Connecting A Thousand Sisters
Posted in News Story
Shannon will also receive an honorary doctorate, recognizing her efforts to raise awareness and support for Congolese women. Before becoming a writer and activist, Shannon was the owner a stock photography business. In 2005, she saw Women for Women International founder Zainab Salbi on an episode of The Oprah Winfrey Show, speaking about the plight of women in the Democratic Republic of the Congo, where women regularly face violence, rape, displacement, illiteracy, disease, and famine.
Shannon felt that she had to do something and organized a solo 30-mile run. Her first run raised $28,000. This unexpected success encouraged her to form Run for Congo Women, a run/walk movement that benefits Women for Women International’s Congo program.
“The truth is, when I decided to do [the first run], I didn’t tell anyone for the first four months because I was scared I would flake. I wasn’t sure if I would do it or if I could do it,” she explained. To date, Run for Congo Women has raised over $11 million, directly aiding more than 66,000 Congolese women.
After six months of working to raise public awareness and funds, Shannon was struck by the lack of movement for Congo in the United States. “When I started it, I thought I would just do this run and that would be it,” she said. “I’m not even sure I would have taking it on if at the time I would have thought, ‘I’m going to give up everything to do this.’”
But Shannon could not walk away from the individual women she was helping. She had been exchanging letters with Congolese women through Women for Women International’s program, which she saw as a “lifeline between two people who really owe each other nothing and yet have this connection,” she said. “It started to feel like I had a personal relationship with women in the Congo, and [that] became a whole different motivator,” she continued.
The money raised by Run for Congo Women marathons allows Women for Women International to provide Congolese women with financial support, education, and business and vocational training to help women rebuild their lives in the aftermath of war.
Shannon was nominated for an honorary degree by Professor of Psychology Steven Sabat. “Shannon decided that her life had to mean something more than going along as usual. She went about creating that meaning with great purpose and intention, and helped people in ways that staggered my imagination and won my deep and abiding respect,” Sabat said.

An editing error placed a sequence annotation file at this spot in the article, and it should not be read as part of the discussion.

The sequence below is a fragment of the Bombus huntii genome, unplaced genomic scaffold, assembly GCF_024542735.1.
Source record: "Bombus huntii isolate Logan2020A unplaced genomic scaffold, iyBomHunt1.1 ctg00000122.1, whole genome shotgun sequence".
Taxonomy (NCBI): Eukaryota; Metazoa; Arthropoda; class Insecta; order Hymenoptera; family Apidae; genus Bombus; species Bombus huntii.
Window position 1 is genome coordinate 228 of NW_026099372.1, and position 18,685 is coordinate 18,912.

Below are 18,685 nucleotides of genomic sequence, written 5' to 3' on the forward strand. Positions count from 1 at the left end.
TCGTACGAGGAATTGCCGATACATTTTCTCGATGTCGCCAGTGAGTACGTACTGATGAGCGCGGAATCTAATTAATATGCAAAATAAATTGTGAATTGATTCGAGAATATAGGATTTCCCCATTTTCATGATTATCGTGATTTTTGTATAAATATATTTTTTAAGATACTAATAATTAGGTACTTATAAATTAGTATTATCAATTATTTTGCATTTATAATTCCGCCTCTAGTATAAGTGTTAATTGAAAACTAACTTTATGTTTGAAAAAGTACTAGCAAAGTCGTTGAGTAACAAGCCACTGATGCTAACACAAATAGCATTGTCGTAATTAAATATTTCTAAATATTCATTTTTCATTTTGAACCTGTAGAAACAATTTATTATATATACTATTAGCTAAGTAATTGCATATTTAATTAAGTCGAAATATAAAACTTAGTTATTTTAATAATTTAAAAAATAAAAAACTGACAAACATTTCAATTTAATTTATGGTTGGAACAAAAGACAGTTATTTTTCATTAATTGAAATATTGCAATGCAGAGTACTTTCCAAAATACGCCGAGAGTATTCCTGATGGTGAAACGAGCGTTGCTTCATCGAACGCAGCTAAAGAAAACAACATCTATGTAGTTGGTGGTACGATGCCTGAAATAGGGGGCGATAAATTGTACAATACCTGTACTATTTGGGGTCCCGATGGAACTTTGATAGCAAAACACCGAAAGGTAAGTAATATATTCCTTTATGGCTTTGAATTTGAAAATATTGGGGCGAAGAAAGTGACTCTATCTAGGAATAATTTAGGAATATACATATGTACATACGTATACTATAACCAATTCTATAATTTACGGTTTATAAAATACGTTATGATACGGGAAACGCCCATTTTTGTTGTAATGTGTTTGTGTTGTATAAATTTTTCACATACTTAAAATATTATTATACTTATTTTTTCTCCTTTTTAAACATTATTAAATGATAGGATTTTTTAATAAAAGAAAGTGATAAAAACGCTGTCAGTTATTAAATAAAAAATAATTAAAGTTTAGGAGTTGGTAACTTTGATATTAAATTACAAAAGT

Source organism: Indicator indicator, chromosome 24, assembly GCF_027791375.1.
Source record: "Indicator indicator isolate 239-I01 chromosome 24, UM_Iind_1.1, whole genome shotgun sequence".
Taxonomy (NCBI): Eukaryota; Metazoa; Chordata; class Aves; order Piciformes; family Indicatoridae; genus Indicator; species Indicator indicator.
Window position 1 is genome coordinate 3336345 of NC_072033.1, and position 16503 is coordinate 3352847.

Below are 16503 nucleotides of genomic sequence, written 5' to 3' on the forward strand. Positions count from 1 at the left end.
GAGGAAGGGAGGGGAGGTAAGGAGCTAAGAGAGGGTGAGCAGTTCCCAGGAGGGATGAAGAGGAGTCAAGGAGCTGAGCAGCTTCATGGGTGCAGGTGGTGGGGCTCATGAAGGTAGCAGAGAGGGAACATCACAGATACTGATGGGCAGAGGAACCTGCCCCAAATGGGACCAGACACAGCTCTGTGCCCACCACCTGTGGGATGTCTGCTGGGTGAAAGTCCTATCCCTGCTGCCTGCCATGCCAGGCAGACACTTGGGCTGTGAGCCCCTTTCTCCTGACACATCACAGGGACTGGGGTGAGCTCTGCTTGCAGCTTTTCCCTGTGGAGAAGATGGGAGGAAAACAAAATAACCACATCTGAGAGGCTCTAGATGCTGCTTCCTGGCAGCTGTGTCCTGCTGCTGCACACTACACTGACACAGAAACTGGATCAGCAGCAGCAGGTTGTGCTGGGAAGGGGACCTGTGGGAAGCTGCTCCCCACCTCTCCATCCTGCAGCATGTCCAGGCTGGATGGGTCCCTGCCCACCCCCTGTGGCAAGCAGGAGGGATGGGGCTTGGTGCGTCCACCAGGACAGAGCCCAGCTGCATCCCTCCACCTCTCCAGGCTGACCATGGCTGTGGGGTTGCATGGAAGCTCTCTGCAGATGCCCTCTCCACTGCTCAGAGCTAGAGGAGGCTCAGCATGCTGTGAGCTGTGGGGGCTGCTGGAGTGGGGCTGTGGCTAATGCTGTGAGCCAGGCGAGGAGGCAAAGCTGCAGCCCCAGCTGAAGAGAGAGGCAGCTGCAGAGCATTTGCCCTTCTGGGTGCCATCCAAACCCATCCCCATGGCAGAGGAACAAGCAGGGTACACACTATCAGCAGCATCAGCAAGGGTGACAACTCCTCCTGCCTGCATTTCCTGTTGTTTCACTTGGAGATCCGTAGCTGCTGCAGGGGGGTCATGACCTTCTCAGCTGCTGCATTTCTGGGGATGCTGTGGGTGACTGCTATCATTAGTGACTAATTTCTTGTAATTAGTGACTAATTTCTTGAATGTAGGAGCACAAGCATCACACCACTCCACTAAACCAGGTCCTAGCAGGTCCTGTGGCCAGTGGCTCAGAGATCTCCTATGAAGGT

“All too often, people who receive honorary degrees are noted celebrities and famous politicians. I felt it was time to show our students that someone who did not have an instantly recognized name, but who did great good, could and should be so significantly honored by Georgetown,” he continued.
As she found her own way to start a movement, Shannon was also staggered by the response to her efforts to aid Congolese women. “I think [a successful movement] requires a lot of space for people to be able to come in with their own passion and vision and create projects on their own terms,” she explained. After participating in Run for Congo Women, many people went on to create their own projects, including support for Congolese wildlife and land conservation and education initiatives.
“I think that one of the mistakes that movements make is not creating enough space at the top for many voices and encouraging other people’s power,” she said. As someone who never saw herself as an activist, Shannon hopes that this year’s graduates don’t underestimate their own abilities and potential to generate real change.
“I think a lot of people feel they have to wait until they know everything [to act], or that someone has to give them permission to do something,” she said. “Obviously that wasn’t the case for me since I’ve made everything up from scratch.”
The Georgetown College commencement ceremony is Saturday, May 18 at 9:00 a.m.
For more information about Commencement Weekend 2013, visit the university’s commencement website.